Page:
An electronic dictionary is a dictionary whose data exists in digital form and can be accessed through a number of different media. Electronic dictionaries can be found in several forms, including software installed on tablet or desktop computers, mobile apps, web applications, and as a built-in function of E-readers. They may be free or require payment.
Most of the early electronic dictionaries were, in effect, print dictionaries made available in digital form: the content was identical, but the electronic editions provided users with more powerful search functions. But soon the opportunities offered by digital media began to be exploited. Two obvious advantages are that limitations of space (and the need to optimize its use) become less pressing, so additional content can be provided; and the possibility arises of including multimedia content, such as audio pronunciations and video clips.
Electronic dictionary databases, especially those included with software dictionaries are often extensive and can contain up to 500,000 headwords and definitions, verb conjugation tables, and a grammar reference section. Bilingual electronic dictionaries and monolingual dictionaries of inflected languages often include an interactive verb conjugator, and are capable of word stemming and lemmatization.
Publishers and developers of electronic dictionaries may offer native content from their own lexicographers, licensed data from print publications, or both, as in the case of Babylon offering premium content from Merriam Webster, and Ultralingua offering additional premium content from Collins, Masson, and Simon & Schuster, and Paragon Software offering original content from Duden, Britannica, Harrap, Merriam-Webster and Oxford.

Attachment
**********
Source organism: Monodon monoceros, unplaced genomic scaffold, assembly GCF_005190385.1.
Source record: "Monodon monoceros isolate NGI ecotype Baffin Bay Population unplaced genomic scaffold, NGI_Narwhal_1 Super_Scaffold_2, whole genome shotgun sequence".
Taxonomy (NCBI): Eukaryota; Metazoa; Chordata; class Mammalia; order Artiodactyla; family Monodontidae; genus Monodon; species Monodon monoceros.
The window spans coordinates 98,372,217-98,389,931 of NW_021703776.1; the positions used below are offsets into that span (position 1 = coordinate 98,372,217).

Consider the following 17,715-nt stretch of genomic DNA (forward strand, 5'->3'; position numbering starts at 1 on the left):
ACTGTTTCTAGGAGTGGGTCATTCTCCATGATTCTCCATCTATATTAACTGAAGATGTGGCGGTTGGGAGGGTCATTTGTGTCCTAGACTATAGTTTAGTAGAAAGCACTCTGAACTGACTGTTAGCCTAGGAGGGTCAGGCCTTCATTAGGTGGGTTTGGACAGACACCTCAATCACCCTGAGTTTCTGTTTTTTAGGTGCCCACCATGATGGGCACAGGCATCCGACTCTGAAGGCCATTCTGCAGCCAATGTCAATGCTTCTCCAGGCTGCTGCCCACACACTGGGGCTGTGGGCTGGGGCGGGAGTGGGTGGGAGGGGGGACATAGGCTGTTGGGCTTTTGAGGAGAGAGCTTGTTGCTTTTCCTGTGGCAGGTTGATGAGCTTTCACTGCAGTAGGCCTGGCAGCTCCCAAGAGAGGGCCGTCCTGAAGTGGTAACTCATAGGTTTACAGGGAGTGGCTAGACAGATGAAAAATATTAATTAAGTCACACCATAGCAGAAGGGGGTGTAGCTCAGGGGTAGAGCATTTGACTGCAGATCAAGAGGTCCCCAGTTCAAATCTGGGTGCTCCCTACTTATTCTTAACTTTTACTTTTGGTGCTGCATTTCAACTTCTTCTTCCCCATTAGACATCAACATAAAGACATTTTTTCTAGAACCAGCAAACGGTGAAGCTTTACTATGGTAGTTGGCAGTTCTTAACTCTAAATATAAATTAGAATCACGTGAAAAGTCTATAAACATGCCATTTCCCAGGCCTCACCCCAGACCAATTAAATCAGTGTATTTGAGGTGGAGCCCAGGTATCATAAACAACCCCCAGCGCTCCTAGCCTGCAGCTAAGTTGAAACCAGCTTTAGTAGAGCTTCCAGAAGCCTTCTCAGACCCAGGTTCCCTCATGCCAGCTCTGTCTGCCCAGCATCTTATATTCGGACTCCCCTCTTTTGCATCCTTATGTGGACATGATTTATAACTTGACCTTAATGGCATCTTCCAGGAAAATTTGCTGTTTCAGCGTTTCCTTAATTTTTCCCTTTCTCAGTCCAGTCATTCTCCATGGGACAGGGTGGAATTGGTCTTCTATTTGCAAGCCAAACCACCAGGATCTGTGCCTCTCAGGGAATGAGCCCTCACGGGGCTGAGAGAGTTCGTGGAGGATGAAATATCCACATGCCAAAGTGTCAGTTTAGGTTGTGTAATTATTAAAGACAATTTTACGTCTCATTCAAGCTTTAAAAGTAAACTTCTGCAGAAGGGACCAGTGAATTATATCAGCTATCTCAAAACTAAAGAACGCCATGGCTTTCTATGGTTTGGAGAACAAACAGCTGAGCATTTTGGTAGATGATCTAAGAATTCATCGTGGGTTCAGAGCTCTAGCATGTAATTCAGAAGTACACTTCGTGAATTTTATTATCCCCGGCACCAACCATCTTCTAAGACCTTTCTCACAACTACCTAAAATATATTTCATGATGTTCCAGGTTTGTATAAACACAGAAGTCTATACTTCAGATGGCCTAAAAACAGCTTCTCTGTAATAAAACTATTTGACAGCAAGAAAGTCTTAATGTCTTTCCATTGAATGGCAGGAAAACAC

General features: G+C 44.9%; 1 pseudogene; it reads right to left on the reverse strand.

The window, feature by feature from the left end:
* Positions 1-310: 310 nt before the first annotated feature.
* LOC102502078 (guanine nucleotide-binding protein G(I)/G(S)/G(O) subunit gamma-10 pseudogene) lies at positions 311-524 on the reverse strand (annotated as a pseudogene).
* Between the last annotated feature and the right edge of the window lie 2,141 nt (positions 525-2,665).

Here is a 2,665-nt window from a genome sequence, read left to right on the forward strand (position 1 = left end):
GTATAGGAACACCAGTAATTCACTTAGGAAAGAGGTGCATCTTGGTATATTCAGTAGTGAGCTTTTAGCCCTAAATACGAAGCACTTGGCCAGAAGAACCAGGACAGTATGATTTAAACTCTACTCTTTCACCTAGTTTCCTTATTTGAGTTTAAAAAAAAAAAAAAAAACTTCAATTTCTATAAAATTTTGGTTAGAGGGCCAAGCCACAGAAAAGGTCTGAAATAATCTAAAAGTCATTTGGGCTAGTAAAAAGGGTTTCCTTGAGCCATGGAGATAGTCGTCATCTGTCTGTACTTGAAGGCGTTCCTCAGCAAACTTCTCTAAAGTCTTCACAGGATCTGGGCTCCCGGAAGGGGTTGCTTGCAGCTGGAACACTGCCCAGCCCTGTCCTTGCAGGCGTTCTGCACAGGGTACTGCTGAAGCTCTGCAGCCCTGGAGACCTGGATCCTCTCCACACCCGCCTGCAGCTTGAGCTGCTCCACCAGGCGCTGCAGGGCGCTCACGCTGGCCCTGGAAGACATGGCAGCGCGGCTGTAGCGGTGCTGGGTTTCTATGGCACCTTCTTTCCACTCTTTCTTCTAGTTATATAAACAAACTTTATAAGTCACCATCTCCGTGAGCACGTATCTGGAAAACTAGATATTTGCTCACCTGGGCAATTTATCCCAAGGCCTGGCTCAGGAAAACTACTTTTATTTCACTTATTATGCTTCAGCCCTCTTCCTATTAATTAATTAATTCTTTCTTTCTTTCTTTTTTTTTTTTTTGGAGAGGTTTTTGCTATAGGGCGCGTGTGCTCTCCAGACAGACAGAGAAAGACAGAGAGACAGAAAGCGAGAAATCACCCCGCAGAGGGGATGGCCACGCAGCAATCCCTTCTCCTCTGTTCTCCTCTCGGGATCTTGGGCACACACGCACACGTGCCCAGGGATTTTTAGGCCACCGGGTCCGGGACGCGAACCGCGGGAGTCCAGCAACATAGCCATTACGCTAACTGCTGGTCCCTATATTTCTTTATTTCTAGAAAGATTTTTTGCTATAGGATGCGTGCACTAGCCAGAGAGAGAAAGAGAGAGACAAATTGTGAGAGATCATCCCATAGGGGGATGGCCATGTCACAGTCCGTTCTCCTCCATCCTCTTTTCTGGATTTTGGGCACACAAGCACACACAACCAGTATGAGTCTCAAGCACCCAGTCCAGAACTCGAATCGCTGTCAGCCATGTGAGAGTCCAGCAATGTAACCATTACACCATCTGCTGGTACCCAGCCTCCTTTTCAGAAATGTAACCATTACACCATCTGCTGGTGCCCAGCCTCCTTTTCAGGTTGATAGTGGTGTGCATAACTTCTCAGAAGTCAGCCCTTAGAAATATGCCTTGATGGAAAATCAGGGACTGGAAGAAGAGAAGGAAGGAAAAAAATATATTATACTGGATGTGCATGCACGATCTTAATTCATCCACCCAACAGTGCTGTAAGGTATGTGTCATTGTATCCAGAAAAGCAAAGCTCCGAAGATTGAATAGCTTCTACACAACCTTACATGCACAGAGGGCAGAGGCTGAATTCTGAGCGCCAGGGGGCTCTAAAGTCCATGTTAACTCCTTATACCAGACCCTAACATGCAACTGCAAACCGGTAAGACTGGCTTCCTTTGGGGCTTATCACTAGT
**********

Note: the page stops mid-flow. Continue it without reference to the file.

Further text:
F.A.Q about Electronic dictionaries
What are the capabilities of electronic dictionaries?
Compared with printed analogues, computer dictionaries provide the user with many additional features:
- multiple increase in search speed;
- a set of entries in the dictionary: vocabulary, alphabetical index, entering words and phrases from the keyboard, from a text editor;
- search for words with insufficient spelling;
- full-text search (not only in the vocabulary, but also in the texts of all dictionary entries);
- the use of multimedia tools for vocabulary semantization;
- the presence of a hyperlink system;
- the presence of cross-references to all words in the dictionary;
- the ability to store a large amount of information;
- in bilingual dictionaries - the possibility of direct and reverse translation;
- the inclusion in the structure of a computer dictionary of several dictionaries of different types and genres;
- simultaneous search in several dictionaries;
- restriction of the search area by keywords, thematic groups, parts of speech, etc.;
- replenishing the dictionary by the user, or creating a custom dictionary;
- preservation of the search sequence during the session (the so-called chronology/search history);
- saving "bookmarks" in the dictionary;
- compatibility with text editors, the ability to copy dictionary entries and access to the dictionary from the editor;
- compatibility with machine translation programs;
- compatibility with web browsers and other types of programs (application, training, gaming);
- providing additional background information on phonetics, grammar, style and other aspects of the language;
- the possibility of using dictionaries in local and global networks, etc.